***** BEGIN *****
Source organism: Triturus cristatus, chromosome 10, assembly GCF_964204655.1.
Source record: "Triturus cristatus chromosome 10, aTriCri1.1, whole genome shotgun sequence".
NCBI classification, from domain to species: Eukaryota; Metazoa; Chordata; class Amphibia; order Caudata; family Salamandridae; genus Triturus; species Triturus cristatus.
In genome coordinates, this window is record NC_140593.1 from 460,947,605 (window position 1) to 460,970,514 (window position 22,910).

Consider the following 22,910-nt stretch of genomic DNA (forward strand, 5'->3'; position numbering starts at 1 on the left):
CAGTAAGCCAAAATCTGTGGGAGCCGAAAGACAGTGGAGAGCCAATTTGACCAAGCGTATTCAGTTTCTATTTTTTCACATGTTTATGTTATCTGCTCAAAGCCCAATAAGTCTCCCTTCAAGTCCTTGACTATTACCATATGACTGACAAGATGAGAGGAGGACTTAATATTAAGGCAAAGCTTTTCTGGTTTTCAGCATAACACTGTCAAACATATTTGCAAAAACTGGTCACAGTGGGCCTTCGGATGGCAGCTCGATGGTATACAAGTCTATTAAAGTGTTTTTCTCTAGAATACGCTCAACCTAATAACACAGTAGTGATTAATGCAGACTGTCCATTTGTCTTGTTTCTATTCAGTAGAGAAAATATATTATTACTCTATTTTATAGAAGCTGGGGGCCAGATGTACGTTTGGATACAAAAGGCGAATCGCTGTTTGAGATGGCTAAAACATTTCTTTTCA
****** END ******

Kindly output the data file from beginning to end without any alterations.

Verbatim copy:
Source organism: Triturus cristatus, chromosome 10, assembly GCF_964204655.1.
Source record: "Triturus cristatus chromosome 10, aTriCri1.1, whole genome shotgun sequence".
NCBI classification, from domain to species: Eukaryota; Metazoa; Chordata; class Amphibia; order Caudata; family Salamandridae; genus Triturus; species Triturus cristatus.
In genome coordinates, this window is record NC_140593.1 from 460,947,605 (window position 1) to 460,970,514 (window position 22,910).

Consider the following 22,910-nt stretch of genomic DNA (forward strand, 5'->3'; position numbering starts at 1 on the left):
CAGTAAGCCAAAATCTGTGGGAGCCGAAAGACAGTGGAGAGCCAATTTGACCAAGCGTATTCAGTTTCTATTTTTTCACATGTTTATGTTATCTGCTCAAAGCCCAATAAGTCTCCCTTCAAGTCCTTGACTATTACCATATGACTGACAAGATGAGAGGAGGACTTAATATTAAGGCAAAGCTTTTCTGGTTTTCAGCATAACACTGTCAAACATATTTGCAAAAACTGGTCACAGTGGGCCTTCGGATGGCAGCTCGATGGTATACAAGTCTATTAAAGTGTTTTTCTCTAGAATACGCTCAACCTAATAACACAGTAGTGATTAATGCAGACTGTCCATTTGTCTTGTTTCTATTCAGTAGAGAAAATATATTATTACTCTATTTTATAGAAGCTGGGGGCCAGATGTACGTTTGGATACAAAAGGCGAATCGCTGTTTGAGATGGCTAAAACATTTCTTTTCA